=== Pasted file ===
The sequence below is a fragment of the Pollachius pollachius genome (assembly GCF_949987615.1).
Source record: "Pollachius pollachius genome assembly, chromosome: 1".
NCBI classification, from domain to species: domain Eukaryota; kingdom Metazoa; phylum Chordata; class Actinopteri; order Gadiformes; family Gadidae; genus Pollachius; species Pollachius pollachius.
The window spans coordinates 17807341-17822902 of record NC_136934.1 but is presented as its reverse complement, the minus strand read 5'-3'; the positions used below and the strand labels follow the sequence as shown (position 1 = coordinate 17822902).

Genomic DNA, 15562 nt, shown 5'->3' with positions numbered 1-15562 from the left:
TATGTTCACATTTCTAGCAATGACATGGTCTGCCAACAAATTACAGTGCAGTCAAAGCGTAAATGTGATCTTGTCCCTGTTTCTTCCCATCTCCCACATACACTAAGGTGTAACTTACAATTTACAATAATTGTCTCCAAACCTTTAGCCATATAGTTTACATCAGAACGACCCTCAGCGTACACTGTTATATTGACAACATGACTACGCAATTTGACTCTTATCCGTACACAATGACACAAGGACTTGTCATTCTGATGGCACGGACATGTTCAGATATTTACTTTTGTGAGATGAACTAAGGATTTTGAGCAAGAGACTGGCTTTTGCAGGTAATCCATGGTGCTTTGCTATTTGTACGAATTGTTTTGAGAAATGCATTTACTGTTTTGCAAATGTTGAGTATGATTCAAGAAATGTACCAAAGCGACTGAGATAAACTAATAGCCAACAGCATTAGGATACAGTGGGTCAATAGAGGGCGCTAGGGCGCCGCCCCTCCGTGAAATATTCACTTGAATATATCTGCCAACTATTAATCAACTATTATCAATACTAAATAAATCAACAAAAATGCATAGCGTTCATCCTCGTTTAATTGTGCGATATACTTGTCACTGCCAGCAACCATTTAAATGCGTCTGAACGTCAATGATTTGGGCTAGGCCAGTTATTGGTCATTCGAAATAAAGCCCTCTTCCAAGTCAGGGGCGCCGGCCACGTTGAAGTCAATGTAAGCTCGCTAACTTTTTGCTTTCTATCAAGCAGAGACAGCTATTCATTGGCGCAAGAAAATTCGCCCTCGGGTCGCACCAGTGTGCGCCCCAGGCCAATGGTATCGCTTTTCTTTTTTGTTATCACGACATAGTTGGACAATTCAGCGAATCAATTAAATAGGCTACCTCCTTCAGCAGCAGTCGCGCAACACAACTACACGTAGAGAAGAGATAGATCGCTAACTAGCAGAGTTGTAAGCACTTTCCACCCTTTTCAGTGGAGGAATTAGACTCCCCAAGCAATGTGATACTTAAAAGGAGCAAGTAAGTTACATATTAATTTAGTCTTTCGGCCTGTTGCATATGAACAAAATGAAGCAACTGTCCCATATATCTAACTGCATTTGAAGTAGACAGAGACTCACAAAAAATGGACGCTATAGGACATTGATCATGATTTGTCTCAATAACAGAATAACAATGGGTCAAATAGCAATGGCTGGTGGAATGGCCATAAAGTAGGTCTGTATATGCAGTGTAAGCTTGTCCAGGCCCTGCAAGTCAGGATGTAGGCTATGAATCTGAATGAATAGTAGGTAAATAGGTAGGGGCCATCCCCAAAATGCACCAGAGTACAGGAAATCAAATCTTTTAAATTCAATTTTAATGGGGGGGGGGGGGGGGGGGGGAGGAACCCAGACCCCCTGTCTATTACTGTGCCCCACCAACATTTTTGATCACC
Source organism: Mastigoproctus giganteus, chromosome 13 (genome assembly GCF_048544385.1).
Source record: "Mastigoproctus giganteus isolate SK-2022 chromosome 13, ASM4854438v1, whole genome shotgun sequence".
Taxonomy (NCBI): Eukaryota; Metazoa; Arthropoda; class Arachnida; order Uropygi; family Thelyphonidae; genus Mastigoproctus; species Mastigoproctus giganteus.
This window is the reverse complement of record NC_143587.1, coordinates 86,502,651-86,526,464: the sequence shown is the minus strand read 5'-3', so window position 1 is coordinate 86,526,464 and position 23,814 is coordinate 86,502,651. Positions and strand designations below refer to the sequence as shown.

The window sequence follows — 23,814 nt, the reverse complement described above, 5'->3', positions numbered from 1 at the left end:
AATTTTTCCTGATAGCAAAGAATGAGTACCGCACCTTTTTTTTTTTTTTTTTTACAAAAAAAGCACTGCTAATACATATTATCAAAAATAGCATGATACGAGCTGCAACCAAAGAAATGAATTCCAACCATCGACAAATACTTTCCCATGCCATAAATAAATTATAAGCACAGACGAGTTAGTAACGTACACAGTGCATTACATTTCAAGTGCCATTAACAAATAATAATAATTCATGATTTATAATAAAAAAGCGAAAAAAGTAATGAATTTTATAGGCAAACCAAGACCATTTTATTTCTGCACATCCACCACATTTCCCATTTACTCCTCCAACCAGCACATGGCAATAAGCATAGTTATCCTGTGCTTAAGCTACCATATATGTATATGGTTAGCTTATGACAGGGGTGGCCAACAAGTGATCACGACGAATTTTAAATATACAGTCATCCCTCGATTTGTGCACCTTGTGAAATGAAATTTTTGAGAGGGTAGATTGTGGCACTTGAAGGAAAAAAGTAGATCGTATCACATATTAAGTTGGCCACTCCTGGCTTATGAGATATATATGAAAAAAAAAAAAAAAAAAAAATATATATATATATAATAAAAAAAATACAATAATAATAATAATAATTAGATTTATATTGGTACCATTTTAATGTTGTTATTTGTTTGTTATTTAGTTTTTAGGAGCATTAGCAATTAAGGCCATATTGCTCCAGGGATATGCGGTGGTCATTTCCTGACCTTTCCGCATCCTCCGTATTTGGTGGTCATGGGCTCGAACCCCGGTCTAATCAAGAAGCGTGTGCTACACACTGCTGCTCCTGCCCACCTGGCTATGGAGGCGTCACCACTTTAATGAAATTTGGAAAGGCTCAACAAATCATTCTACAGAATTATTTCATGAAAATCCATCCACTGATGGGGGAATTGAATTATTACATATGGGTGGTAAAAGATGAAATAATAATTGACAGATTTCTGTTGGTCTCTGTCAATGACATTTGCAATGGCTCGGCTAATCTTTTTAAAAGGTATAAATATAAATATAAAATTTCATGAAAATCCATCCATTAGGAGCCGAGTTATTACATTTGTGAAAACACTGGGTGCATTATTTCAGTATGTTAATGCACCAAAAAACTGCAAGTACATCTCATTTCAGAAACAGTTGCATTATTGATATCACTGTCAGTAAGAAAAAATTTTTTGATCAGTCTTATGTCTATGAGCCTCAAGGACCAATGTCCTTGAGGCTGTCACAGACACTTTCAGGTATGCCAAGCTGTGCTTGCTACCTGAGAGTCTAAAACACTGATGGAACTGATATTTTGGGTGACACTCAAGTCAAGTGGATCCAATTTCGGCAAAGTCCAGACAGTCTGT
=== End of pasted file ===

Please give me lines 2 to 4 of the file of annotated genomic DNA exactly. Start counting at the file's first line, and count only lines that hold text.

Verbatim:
Source record: "Pollachius pollachius genome assembly, chromosome: 1".
NCBI classification, from domain to species: domain Eukaryota; kingdom Metazoa; phylum Chordata; class Actinopteri; order Gadiformes; family Gadidae; genus Pollachius; species Pollachius pollachius.
The window spans coordinates 17807341-17822902 of record NC_136934.1 but is presented as its reverse complement, the minus strand read 5'-3'; the positions used below and the strand labels follow the sequence as shown (position 1 = coordinate 17822902).